Book Review: “I Wish You All the Best” by Mason Deaver

When Ben comes out to their parents as non-binary, they immediately kick them out of the house. Maybe this shouldn’t have been a surprise, since their older sister, Hannah, has been estranged from their parents for ten years – but Ben still wasn’t ready for it. With nowhere else to turn, Ben moves in with Hannah and starts the second half of their senior year at a new school. No one’s ever really prepared to be rejected by their parents, and – even with the help of a therapist – Ben struggles to come to terms with their anxiety and complex feelings surrounding their parents and Hannah. The one bright spot is Nathan, a seemingly constant source of optimism and laughter who just happens to be really, really cute.

With I Wish You All the Best, author Mason Deaver has given us a vital exploration of the fraught experience of coming out as non-binary to an unreceptive family. Though in recent decades, coming out as queer has become a safer experience for many (though not all) young people, narratives about exploring non-binary gender identities are rarer, and even parents who would accept their child as queer may have a more difficult time understanding a non-binary identity. (In Ben’s case, that’s putting it lightly.) I Wish You All the Best provides a valuable resource for parents or allies who want to educate themselves, but the most important function it serves is for non-binary teens who need representation, affirmation, and guidance – and aren’t finding it in the YA section of their local library.

One of the things I loved most about I Wish You All the Best was the way it modeled what can be difficult conversations about gender identity with parental figures, friends, siblings, and romantic interests. It’s not always easy for Ben to explain how they’re feeling, or why they’re feeling that way, which is why I think it’s so important that this novel stages these conversations several times, not just once. Sometimes Ben’s allies make mistakes – which they apologize for and correct. In these moments of conversation, the novel provides a guide for how to articulate some of the complex feelings that surround gender identity, while simultaneously signaling to readers a kind of etiquette for discussing the non-binary gender. As simple as that may seem, it’s something that’s sorely lacking in mainstream American culture.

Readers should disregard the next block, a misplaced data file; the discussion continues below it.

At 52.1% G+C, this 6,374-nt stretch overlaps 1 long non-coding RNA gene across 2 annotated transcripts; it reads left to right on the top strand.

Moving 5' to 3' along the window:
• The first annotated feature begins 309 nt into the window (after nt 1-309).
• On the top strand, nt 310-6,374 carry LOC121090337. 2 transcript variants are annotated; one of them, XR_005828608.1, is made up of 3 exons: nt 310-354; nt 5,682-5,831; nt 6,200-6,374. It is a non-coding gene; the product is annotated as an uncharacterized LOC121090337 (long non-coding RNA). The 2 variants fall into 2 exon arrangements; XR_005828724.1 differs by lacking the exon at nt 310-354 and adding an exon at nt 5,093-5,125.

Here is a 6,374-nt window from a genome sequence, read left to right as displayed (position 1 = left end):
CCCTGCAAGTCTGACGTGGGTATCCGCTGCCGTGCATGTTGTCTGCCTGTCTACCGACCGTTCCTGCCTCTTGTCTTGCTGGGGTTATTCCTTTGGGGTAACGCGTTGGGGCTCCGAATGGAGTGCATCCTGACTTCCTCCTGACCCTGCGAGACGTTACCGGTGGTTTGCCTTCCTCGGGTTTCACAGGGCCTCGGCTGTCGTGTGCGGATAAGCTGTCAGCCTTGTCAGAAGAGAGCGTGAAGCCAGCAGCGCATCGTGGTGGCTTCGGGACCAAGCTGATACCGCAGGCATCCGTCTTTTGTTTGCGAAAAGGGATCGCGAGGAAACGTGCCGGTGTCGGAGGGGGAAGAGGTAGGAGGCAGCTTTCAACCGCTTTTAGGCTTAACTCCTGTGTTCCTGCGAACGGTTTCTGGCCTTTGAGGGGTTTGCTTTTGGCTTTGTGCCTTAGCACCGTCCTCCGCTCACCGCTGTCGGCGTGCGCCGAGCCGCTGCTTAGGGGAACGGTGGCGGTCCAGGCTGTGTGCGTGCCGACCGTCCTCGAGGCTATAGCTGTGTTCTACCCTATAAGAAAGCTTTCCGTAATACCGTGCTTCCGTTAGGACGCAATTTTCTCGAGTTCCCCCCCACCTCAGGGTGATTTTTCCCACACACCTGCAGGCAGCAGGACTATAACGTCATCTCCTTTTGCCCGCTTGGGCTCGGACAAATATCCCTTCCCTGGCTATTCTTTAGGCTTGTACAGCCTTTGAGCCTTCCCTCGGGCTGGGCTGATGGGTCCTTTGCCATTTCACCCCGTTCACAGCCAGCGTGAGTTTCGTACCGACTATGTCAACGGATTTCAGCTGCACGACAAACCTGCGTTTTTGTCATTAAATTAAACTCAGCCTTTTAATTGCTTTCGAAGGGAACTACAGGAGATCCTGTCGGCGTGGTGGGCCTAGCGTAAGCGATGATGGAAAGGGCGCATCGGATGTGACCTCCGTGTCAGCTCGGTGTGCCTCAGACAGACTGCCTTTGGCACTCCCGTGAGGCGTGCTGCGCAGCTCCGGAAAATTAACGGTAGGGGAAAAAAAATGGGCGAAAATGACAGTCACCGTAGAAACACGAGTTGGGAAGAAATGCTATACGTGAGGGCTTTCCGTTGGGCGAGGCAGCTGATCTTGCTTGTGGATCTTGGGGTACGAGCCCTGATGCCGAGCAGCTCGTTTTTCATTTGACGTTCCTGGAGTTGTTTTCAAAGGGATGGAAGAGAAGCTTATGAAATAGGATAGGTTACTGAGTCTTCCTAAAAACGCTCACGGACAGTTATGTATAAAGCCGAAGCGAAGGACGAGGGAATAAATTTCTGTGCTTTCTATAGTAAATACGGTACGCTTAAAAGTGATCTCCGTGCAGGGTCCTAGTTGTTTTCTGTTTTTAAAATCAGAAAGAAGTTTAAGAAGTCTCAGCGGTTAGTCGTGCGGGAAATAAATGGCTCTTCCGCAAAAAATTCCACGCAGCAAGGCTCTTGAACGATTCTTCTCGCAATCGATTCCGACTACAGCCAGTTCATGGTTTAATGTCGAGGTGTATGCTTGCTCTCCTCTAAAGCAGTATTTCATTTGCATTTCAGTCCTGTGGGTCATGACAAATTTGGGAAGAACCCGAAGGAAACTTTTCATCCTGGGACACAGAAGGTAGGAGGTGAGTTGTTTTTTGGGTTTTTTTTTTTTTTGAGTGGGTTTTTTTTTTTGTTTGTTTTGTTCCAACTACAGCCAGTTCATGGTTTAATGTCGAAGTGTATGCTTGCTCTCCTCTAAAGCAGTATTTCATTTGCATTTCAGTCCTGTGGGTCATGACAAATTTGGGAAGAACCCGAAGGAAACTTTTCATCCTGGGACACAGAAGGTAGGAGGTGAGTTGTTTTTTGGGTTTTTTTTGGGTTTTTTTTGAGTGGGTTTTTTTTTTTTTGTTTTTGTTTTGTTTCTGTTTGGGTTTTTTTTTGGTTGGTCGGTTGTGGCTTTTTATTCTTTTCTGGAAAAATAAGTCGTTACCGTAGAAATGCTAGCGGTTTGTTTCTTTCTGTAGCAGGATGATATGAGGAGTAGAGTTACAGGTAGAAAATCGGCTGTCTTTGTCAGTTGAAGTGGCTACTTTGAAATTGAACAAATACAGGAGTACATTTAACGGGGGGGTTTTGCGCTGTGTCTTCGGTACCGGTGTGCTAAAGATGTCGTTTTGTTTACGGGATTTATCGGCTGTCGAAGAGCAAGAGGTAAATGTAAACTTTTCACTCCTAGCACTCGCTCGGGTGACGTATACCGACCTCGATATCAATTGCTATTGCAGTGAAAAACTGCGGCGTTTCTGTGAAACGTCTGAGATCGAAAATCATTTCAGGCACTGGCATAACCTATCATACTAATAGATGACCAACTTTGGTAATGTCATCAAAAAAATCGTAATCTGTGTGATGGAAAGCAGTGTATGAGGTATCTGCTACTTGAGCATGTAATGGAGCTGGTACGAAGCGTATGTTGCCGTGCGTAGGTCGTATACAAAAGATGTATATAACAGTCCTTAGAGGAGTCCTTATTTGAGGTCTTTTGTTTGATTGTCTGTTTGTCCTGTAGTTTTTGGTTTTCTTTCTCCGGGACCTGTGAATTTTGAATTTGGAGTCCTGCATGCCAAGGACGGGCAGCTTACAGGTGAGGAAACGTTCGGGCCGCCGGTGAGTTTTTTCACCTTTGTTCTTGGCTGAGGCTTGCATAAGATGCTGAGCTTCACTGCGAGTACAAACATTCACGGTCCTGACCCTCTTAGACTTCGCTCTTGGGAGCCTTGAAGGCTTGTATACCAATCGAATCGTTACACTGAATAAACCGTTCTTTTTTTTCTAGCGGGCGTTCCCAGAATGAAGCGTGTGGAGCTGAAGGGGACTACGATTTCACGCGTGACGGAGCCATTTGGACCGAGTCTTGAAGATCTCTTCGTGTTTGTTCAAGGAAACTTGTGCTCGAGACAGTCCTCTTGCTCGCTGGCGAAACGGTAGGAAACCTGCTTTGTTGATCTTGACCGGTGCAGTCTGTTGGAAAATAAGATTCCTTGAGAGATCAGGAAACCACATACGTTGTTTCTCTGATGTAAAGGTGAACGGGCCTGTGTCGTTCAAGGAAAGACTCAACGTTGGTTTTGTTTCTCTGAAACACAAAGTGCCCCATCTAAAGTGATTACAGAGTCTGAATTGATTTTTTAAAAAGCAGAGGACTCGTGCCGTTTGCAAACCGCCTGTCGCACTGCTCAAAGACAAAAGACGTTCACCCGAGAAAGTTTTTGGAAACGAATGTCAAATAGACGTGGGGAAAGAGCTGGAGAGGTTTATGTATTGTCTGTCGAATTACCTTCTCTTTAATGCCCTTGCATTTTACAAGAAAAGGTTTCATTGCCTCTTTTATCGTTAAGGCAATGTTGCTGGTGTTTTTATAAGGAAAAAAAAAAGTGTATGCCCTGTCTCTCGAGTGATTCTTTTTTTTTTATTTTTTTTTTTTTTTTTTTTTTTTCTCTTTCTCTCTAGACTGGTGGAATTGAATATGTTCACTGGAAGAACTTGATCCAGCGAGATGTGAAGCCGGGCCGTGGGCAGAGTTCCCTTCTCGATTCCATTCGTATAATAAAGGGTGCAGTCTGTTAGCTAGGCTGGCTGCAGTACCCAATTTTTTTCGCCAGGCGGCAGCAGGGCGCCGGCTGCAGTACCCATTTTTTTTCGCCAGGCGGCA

There are times when readers who haven’t come explicitly to engage with these issues may feel the novel drags a little bit; as the old adage says, nobody really wants to hear about anyone else’s therapy (same thing goes for dreams). But therapy is such a key process for helping Ben heal that I think it’s important for the novel to normalize it, not to mention the fact that it can show teens who might be hesitant about therapy what the process is like, or – in a worst-case scenario – provide a kind of therapy for those without access to those resources.

Nathan also seems a little bit too perfect – in a novel that deals so realistically with Ben’s negative feelings of depression and anxiety, I found myself also worrying about Nathan and whether or not his unfailing optimism was a mask that might be difficult for a teen to wear all the time. (I guess that’s a side effect of a novel that spends so much time on therapy!) But, again, this serves a larger purpose. Nathan is both a fairy-tale ending and a source of support for Ben, frequently reassuring them that they’re not a burden – both of which non-binary teens need and deserve.

Ultimately, these elements didn’t detract from the experience of reading for me. After all, no one novel can bear the weight of all representation, and these “problems” aren’t really with I Wish You All the Best but with the fact that there are so few books with non-binary representation. Hopefully, Mason Deaver’s debut will be a sign that that’s about to change!

A copy of this book was provided by the publisher, Scholastic, for review.